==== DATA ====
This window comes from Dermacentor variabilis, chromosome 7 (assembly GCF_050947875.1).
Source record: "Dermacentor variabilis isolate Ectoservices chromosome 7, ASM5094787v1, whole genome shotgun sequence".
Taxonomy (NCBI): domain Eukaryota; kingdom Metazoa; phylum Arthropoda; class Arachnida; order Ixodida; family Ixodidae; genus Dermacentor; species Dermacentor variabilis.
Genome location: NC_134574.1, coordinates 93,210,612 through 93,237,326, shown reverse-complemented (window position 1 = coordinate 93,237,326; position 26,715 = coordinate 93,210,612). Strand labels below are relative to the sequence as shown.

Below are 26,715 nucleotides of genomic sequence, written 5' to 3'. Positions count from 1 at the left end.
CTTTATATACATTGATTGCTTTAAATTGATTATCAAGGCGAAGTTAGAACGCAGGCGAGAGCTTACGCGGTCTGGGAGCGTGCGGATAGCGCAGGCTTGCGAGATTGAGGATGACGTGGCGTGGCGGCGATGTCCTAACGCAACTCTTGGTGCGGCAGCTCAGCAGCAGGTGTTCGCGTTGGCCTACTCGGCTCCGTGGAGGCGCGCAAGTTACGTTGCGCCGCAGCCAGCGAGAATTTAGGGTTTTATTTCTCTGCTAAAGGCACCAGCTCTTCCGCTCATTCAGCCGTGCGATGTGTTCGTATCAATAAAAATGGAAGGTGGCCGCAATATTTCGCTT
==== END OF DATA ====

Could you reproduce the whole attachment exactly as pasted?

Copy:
This window comes from Dermacentor variabilis, chromosome 7 (assembly GCF_050947875.1).
Source record: "Dermacentor variabilis isolate Ectoservices chromosome 7, ASM5094787v1, whole genome shotgun sequence".
Taxonomy (NCBI): domain Eukaryota; kingdom Metazoa; phylum Arthropoda; class Arachnida; order Ixodida; family Ixodidae; genus Dermacentor; species Dermacentor variabilis.
Genome location: NC_134574.1, coordinates 93,210,612 through 93,237,326, shown reverse-complemented (window position 1 = coordinate 93,237,326; position 26,715 = coordinate 93,210,612). Strand labels below are relative to the sequence as shown.

Below are 26,715 nucleotides of genomic sequence, written 5' to 3'. Positions count from 1 at the left end.
CTTTATATACATTGATTGCTTTAAATTGATTATCAAGGCGAAGTTAGAACGCAGGCGAGAGCTTACGCGGTCTGGGAGCGTGCGGATAGCGCAGGCTTGCGAGATTGAGGATGACGTGGCGTGGCGGCGATGTCCTAACGCAACTCTTGGTGCGGCAGCTCAGCAGCAGGTGTTCGCGTTGGCCTACTCGGCTCCGTGGAGGCGCGCAAGTTACGTTGCGCCGCAGCCAGCGAGAATTTAGGGTTTTATTTCTCTGCTAAAGGCACCAGCTCTTCCGCTCATTCAGCCGTGCGATGTGTTCGTATCAATAAAAATGGAAGGTGGCCGCAATATTTCGCTT